DeVito's nasty habit Film: Actor saves the sweetness-and-light stuff for play time. On the set, he works hard at, and revels in, being a creep.

August 05, 1996|By Bob Strauss | Bob Strauss,LOS ANGELES DAILY NEWS

LOS ANGELES -- Danny DeVito is waving a cigar, explaining how hard it was to direct a classroom full of rambunctious children for his latest movie, "Matilda," when the film's star, Mara Wilson, enters the room.

She and a friend crawl all over DeVito, picking his pockets and cackling uncontrollably.

"What're you doing?" DeVito mock protests. "Look at this, see? Now tell me, you direct 20 of these in a movie."

The girls kiss DeVito and take off, laughing joyously, leaving a pretty good indication of just how he handled all those kids. Children see right through his curmudgeonly screen persona, which goes all the way back to "Taxi's" Louie De Palma and continues through his "Matilda" portrayal of Harry Wormwood, quite possibly the world's most negligent father. And they love the not-so-big kid behind the grumpy facade.

The DeVito effect is especially heartwarming in 9-year-old Wilson's case. The young actress, who came to prominence in "Mrs. Doubtfire," and was showcased in "Miracle on 34th Street," recently lost her mother, Suzie, to cancer. Earlier in the day, she seemed on the verge of tears as she gamely struggled to promote her new movie.

But in DeVito's presence, Wilson became playful. And according to him, the secret to directing kids is encouraging that side of their nature.

"The whole idea is to lay down the law and set the rules: There's a time for playing and a time for work," says DeVito, himself the father of three. "And we did that, they played. They knew that this was a goof. But it was still hard."

"Matilda" is indeed one of the goofier children's movies in recent memory. Like "James and the Giant Peach," "Willy Wonka and the Chocolate Factory" and "The Witches," it's based on a book by the late Roald Dahl. And like many of the British writer's stories, "Matilda" is packed with surreal satire and dark themes that could be considered far more adult than childlike.

In the movie, Matilda is the second child of the crass, used-car-selling Wormwoods (DeVito and his real-life wife, Rhea Perlman). A genius, Matilda starts reading books at an early age and develops telekinetic powers, all while her bingo-obsessed mother and lemon-unloading father remain oblivious to her gifts.

"This ain't 'The Little Princess,' " DeVito admits. "But I made this picture for my kids; they loved the book and I basically had to get their approval on everything I did. Early on, someone at studio read the script and said, 'You're not really going to throw a kid over a fence, are you?' But if I'd taken that out of the movie, my kids would rebel. I don't think I'd be able to go home."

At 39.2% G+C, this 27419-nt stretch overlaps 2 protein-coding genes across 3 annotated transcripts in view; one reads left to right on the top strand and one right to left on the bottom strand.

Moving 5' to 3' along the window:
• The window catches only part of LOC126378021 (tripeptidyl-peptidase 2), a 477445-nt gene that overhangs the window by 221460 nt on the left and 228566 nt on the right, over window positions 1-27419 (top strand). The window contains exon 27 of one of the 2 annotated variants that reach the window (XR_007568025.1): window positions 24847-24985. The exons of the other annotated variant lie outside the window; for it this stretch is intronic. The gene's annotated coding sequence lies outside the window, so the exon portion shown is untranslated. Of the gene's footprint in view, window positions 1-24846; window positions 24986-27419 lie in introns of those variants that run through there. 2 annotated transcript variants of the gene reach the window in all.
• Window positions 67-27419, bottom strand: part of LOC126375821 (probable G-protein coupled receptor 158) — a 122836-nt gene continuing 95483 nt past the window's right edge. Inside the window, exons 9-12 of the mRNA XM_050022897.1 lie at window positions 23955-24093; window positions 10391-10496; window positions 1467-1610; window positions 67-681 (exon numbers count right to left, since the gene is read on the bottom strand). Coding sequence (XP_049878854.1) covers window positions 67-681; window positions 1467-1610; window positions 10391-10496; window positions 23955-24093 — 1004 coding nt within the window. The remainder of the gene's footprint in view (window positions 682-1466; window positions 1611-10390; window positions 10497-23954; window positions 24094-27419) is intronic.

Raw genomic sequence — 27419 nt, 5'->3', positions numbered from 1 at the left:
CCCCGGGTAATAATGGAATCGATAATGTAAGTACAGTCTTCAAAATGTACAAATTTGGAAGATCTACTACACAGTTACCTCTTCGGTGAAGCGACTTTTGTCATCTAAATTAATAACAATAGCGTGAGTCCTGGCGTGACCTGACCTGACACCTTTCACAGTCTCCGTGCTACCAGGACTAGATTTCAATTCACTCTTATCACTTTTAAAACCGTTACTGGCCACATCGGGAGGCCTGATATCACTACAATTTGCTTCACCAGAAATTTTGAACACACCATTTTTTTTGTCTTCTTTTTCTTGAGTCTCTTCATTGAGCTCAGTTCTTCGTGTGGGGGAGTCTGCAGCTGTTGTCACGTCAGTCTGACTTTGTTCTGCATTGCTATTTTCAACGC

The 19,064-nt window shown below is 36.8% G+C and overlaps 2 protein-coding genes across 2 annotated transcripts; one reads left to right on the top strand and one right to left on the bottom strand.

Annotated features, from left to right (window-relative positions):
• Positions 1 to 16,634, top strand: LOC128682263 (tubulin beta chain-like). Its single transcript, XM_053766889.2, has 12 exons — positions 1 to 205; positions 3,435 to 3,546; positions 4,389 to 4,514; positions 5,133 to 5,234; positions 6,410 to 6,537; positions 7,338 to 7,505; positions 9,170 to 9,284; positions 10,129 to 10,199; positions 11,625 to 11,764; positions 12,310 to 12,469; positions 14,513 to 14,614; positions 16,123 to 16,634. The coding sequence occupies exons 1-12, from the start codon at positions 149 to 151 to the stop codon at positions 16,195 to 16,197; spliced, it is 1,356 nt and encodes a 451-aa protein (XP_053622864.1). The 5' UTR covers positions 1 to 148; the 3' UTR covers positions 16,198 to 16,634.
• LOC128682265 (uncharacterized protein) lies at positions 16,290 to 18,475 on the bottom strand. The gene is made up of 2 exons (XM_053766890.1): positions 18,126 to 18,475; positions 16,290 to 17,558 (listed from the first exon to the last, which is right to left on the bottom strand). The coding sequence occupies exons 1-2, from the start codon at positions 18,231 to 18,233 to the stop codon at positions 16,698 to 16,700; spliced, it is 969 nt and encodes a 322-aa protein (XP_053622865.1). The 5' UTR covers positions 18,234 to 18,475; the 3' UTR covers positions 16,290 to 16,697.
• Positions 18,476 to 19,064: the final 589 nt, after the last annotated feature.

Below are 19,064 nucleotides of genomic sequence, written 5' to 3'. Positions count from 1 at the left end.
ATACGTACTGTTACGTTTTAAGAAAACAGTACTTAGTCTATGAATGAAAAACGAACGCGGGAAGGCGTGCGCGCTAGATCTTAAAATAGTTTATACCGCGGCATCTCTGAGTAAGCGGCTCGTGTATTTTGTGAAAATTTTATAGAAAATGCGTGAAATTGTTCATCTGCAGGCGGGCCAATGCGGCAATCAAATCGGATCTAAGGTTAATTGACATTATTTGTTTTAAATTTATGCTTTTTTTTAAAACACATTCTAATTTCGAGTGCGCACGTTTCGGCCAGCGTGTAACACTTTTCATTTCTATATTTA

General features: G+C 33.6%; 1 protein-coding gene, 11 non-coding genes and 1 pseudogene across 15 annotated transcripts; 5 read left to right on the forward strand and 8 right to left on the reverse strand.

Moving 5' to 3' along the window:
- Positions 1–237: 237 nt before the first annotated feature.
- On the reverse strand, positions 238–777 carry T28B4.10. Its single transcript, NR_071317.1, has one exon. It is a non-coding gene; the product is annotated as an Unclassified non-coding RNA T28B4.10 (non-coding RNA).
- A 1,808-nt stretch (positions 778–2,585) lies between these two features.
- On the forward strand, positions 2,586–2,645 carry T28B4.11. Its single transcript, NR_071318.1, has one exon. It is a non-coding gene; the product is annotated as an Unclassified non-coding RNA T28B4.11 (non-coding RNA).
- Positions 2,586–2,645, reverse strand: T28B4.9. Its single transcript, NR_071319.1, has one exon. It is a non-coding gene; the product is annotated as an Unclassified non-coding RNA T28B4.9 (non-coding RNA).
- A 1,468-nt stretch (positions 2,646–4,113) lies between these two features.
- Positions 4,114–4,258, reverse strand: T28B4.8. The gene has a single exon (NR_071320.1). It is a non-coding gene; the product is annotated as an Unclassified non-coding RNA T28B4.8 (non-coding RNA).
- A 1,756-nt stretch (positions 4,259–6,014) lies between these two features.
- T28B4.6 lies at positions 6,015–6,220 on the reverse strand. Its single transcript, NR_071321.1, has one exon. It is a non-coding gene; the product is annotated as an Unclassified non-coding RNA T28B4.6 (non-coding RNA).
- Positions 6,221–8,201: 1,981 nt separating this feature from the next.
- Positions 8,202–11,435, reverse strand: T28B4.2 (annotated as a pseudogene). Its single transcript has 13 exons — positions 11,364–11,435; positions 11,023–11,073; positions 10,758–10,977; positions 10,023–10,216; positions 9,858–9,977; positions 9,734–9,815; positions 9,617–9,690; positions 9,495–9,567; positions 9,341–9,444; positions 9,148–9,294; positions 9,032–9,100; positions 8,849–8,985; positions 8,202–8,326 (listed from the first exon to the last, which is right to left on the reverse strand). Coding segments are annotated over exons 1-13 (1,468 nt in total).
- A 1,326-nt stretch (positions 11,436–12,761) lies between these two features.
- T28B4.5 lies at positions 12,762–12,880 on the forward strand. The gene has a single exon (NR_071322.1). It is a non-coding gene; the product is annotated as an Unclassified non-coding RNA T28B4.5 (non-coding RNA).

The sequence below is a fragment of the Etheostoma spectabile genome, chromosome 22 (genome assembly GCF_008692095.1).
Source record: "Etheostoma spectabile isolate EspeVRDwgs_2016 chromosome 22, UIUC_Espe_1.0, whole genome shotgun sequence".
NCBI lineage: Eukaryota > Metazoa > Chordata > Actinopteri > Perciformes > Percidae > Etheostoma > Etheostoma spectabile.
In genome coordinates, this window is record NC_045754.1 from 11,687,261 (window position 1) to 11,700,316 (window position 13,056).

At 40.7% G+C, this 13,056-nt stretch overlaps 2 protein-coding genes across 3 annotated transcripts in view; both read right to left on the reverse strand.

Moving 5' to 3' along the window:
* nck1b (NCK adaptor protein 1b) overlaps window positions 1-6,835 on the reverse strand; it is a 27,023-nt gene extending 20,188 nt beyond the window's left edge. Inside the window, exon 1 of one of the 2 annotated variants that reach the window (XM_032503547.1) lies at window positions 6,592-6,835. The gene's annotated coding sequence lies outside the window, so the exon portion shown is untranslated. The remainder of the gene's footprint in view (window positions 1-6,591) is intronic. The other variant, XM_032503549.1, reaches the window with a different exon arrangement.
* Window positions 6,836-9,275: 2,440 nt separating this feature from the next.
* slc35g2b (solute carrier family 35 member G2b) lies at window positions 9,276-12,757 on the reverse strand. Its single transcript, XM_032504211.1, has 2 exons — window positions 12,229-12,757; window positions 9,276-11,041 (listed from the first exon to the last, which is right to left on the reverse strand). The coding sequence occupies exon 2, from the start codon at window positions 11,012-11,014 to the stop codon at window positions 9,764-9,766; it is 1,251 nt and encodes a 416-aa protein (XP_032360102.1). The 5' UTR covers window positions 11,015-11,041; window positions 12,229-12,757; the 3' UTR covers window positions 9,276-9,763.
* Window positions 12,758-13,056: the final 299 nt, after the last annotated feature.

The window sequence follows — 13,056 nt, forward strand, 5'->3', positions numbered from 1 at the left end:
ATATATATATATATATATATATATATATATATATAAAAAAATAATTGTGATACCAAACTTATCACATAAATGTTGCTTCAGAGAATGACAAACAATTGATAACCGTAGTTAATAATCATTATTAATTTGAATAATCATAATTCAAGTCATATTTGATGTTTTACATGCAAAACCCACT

While he definitely wanted to make a picture that amused adults, DeVito feels "Matilda" is fine for most children, too.

"Adults can absolutely get overprotective about this kind of thing, although I think it's good to direct your children and be the monitors of what they see," he says. "Every kid is different, but I think those between the ages of 6 and 14 are going to go ballistic over the picture.

A onetime hairdresser from New Jersey, DeVito drifted into experimental theater as a young man, appearing in an acclaimed stage version of "One Flew Over the Cuckoo's Nest," among other productions. When his good friend Michael Douglas produced a film version of the mental hospital allegory in 1975, DeVito got his first major movie exposure.

Years of ranting as "Taxi's" nasty dispatcher, coupled with a juicy villain role in Douglas' action movies "Romancing the Stone" and "Jewel of the Nile," established DeVito as Hollywood's master of meanness. And while he could also play the occasional sweet loser ("Terms of Endearment"), the vast majority of his acting jobs -- in "Ruthless People," "Tin Men," "Twins," "Other People's Money," "Batman Returns," "Junior" -- were unsavory characters.

But DeVito's most intriguing psychological shadows can be found in the films he directs. His first feature, "Throw Momma From the Train" (1987), was pretty much about what the title indicates. "The War of the Roses" took a comedic look at homicidal resentment between spouses.

Does DeVito have some unresolved issues about family?

"It sort of balances," says a laughing Perlman, the "Cheers" star who's executive producing her own new sitcom, "Pearl," for the fall television season. "If he didn't have that outlet, I think I'd be in very big trouble."

"People ask me why I gravitate toward these reprehensible characters like Louie De Palma and Sam Stone, who wanted to kill his wife in 'Ruthless People,' " DeVito says. "It probably has something to do with the family I came from. My mother and father stayed together for 50 years and they probably shouldn't have."

Pub Date: 8/05/96

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